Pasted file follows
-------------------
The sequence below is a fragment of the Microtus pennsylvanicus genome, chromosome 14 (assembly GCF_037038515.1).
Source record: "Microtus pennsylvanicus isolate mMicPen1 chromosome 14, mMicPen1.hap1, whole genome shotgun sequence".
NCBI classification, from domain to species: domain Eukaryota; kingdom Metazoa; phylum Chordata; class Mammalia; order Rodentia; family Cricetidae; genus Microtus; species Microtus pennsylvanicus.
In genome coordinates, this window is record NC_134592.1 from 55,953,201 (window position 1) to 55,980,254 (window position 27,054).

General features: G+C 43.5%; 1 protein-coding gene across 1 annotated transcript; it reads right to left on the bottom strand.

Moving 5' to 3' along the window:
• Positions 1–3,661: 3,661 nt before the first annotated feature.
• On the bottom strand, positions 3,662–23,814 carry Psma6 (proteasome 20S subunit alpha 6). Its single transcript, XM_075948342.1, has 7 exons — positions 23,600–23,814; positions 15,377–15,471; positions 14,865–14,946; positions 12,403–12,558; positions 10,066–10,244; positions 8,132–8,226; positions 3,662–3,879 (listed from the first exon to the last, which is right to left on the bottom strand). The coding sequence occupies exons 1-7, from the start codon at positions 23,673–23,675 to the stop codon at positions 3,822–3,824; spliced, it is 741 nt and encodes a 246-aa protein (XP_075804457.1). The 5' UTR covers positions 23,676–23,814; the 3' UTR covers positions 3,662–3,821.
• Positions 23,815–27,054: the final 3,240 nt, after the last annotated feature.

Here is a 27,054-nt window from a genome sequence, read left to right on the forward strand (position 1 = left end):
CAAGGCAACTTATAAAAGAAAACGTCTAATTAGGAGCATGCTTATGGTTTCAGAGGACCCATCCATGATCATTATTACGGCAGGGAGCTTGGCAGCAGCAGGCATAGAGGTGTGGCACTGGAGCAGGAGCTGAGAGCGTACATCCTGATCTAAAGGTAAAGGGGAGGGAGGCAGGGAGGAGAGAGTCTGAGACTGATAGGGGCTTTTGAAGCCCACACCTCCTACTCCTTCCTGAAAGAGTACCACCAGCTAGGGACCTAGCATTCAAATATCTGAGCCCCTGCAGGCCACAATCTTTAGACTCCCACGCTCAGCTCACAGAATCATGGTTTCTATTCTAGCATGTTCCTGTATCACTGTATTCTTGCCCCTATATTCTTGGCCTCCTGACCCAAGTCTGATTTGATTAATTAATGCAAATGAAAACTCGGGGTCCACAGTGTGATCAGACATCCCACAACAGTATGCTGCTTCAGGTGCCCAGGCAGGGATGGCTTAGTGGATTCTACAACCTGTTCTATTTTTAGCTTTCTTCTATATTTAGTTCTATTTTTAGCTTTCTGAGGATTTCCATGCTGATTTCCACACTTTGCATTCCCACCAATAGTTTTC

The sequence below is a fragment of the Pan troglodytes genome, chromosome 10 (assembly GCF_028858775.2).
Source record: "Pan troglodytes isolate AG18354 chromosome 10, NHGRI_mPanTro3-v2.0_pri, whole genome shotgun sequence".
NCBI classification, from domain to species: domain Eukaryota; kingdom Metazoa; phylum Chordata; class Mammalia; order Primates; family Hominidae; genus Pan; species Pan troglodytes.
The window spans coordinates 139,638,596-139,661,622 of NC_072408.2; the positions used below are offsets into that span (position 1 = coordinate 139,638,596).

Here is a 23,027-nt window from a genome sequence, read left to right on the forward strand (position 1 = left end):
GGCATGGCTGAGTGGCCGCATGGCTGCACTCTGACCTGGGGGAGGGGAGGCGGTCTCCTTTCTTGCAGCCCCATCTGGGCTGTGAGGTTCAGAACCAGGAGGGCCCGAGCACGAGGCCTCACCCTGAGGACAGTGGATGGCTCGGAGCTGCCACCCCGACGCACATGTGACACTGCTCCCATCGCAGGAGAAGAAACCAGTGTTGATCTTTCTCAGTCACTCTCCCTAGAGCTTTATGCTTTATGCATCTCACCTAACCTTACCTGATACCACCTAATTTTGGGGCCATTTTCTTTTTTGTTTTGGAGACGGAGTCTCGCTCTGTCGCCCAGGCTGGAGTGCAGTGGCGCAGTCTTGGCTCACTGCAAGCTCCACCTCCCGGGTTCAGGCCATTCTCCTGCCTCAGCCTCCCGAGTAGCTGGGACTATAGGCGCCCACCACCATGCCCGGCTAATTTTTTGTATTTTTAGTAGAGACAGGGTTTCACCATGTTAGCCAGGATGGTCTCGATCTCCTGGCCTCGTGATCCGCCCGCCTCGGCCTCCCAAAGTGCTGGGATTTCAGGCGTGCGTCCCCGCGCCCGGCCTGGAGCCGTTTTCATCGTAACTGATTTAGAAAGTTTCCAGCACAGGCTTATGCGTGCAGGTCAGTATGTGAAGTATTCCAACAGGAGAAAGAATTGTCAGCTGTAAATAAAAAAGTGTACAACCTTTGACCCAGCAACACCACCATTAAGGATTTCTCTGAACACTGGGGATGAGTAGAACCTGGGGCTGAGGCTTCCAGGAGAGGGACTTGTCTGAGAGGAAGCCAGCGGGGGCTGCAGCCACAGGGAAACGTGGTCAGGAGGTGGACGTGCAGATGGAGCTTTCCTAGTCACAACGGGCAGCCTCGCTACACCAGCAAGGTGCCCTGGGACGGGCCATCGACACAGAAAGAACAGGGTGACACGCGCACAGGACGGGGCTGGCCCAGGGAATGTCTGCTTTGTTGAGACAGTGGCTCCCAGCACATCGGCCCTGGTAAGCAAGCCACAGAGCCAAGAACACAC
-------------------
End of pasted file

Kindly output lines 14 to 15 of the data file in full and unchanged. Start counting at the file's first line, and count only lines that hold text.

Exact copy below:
NCBI classification, from domain to species: domain Eukaryota; kingdom Metazoa; phylum Chordata; class Mammalia; order Primates; family Hominidae; genus Pan; species Pan troglodytes.
The window spans coordinates 139,638,596-139,661,622 of NC_072408.2; the positions used below are offsets into that span (position 1 = coordinate 139,638,596).